The Moody Blues
are a British rock band originally from Birmingham, England. Founding members Michael Pinder and Ray Thomas performed an initially rhythm and blues-based sound in Birmingham in 1964 along with Graeme Edge and others, and were later joined by John Lodge and Justin Hayward as they inspired and evolved the progressive rock style. Among their innovations was a fusion with classical music, most notably in their seminal 1967 album Days of Future Passed
The band has had numerous hit albums in the UK, US, and worldwide, and has seen several additional musicians come and go, and they remain active even as of 2006, with UK and US tours scheduled.
Founding and early history
The Moody Blues formed in the early 1960s in Erdington, Birmingham, England. Ray Thomas, John Lodge, and Michael Pinder had been members of El Riot & the Rebels, a regionally-popular band. They disbanded when Lodge, the youngest member, went to technical college and Pinder joined the army. Pinder then rejoined Thomas to form the Krew Cats and enjoyed moderate success. The pair recruited Denny Laine, Graeme Edge and Clint Warwick, and the five appeared as the Moody Blues for the first time in Birmingham in 1964. The name developed from a planned sponsorship from the M&B Brewery and was also a subtle reference to the Duke Ellington song, "Mood Indigo".
Soon, the band obtained a London-based management company, 'Ridgepride', formed by ex-Decca A&R man Alex Murray (Alex Wharton), who helped them land a recording contract with Decca Records in the spring of 1964. They released a single, "Steal Your Heart Away" that year which made it onto the charts. But it was their second single, "Go Now" (released later that year), which really launched their career, being promoted on TV with the first ever purpose-made promo film (predating The Beatles' "Strawberry Fields Forever/ Penny Lane" by approximately 2 years), produced and directed by Wharton. The single became a huge hit in the United Kingdom (where it remains their only Number 1 single to date) and in the United States where it reached #10.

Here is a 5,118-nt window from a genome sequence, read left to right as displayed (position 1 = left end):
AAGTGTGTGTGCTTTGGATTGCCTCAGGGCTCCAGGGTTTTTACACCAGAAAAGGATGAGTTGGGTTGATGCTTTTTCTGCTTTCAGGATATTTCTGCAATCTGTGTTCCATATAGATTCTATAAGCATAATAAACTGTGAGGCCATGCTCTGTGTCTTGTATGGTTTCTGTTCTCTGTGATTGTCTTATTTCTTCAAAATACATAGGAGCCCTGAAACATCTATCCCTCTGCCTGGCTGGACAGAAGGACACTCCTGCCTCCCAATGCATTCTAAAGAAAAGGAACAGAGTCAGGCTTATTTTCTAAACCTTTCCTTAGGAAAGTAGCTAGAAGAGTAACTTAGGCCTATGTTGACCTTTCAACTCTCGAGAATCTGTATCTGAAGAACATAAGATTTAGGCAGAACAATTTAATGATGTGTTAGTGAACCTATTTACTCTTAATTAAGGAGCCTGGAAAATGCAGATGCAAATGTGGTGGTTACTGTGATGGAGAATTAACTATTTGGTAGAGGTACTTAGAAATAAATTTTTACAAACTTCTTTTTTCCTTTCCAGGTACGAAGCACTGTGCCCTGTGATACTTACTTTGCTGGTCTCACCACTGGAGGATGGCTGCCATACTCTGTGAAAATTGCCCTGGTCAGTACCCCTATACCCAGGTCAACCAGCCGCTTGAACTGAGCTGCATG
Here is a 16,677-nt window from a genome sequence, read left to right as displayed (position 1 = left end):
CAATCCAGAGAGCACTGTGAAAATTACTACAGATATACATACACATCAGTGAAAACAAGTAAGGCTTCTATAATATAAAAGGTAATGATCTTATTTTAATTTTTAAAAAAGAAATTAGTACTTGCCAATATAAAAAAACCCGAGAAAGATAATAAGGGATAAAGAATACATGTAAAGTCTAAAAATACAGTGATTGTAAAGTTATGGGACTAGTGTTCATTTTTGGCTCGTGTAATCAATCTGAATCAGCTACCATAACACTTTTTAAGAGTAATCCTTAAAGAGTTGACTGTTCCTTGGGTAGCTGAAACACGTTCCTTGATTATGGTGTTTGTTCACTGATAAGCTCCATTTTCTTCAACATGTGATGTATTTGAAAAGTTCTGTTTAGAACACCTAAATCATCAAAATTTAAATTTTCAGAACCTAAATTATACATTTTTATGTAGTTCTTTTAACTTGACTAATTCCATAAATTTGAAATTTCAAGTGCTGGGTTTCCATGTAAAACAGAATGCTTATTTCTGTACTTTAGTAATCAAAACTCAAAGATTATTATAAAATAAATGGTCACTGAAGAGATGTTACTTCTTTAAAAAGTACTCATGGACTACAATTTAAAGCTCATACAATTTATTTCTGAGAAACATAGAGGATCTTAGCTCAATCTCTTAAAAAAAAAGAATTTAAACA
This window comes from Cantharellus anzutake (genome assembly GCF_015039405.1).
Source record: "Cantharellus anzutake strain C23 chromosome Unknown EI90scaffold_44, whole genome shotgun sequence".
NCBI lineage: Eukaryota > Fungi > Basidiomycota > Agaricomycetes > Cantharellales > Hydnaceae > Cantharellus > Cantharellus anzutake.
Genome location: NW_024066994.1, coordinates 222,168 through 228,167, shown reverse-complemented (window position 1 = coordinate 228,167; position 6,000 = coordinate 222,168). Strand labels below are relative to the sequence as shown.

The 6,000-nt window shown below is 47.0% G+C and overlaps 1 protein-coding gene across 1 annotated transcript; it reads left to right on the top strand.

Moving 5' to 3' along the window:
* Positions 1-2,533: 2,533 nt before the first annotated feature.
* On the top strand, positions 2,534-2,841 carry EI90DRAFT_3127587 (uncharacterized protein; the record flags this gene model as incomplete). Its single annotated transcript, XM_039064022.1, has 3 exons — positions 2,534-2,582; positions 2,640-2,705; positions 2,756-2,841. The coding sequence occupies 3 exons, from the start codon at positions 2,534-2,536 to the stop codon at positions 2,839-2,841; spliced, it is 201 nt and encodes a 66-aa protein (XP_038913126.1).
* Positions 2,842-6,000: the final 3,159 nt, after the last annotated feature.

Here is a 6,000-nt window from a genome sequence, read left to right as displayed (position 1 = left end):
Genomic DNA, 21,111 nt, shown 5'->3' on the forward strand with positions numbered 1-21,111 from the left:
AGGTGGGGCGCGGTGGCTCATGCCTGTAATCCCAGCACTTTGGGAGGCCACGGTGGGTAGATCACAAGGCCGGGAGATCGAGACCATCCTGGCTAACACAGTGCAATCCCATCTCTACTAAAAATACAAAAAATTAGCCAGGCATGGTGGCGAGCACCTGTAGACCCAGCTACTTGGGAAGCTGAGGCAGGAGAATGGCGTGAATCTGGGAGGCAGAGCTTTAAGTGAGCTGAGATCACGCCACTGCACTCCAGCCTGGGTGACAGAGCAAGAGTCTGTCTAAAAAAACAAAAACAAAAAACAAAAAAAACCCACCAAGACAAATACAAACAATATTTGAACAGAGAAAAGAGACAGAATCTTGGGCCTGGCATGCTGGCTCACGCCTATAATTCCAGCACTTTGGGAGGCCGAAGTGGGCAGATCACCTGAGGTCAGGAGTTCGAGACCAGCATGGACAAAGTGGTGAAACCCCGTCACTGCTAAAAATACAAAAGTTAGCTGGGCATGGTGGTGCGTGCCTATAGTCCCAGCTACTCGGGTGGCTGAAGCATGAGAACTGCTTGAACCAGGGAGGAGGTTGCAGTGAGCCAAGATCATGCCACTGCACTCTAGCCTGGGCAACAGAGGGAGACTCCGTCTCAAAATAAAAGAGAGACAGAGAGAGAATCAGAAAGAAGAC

Wharton left the management firm and, after a series of unsuccessful singles, Warwick and Laine departed the group. They were replaced by Pinder and Thomas' El Riot bandmate, John Lodge, and Justin Hayward, formerly of The Wilde Three, in 1966. The band soon realised that their original style of American blues covers and novelty tunes was not working for them and decided to develop an original style. Their new style, featuring the symphonic sounds of the mellotron and Ray Thomas' flute, was to be developed in a concept album revolving around a day in the life of everyman.
Deram Records contract and founding of signature style
The Moody Blues' contract with Decca Records was set to expire and they owed the label several thousands of pounds in advances. However, Deram Records (a London/Decca imprint) chose the band to make a LP in order to promote Deramic Stereo and the group was to be forgiven its debt to the label to make a rock and roll version of Antonín Dvořák's New World Symphony. The Moody Blues agreed but insisted that they be given artistic freedom and be left without supervision. They then convinced Peter Knight, who had been assigned to arrange and conduct the orchestral interludes, to collaborate on a recording of their stage show instead. Deram executives were initially sceptical about the hybrid style of the resulting concept album, Days of Future Passed (1967). However, it was to become one of the most successful commercial releases of all time. Decca producer Tony Clarke was chosen to produce the album and the Moodies carried on a durable working relationship with Clarke who would end up producing all of their albums and singles for the next eleven years.
The album plus two singles, "Nights in White Satin" and "Tuesday Afternoon", became massively popular, as was the 1968 follow-up LP, In Search of the Lost Chord. Also included on this album is the song "Legend of a Mind," a song written by Ray Thomas in tribute to LSD guru Timothy Leary which encompassed a masterful flute solo performed by Thomas. Justin Hayward began playing sitar and incorporating it into Moody Blues music, having been inspired by George Harrison. The band's music continued to become more complex and symphonic, resulting in 1969's To Our Children's Children's Children - a concept album based around the band's celebration of the first moon landing. The album reportedly even went to the moon on Apollo space missions. The album closes with the fan-favorite 'Watching and Waiting'.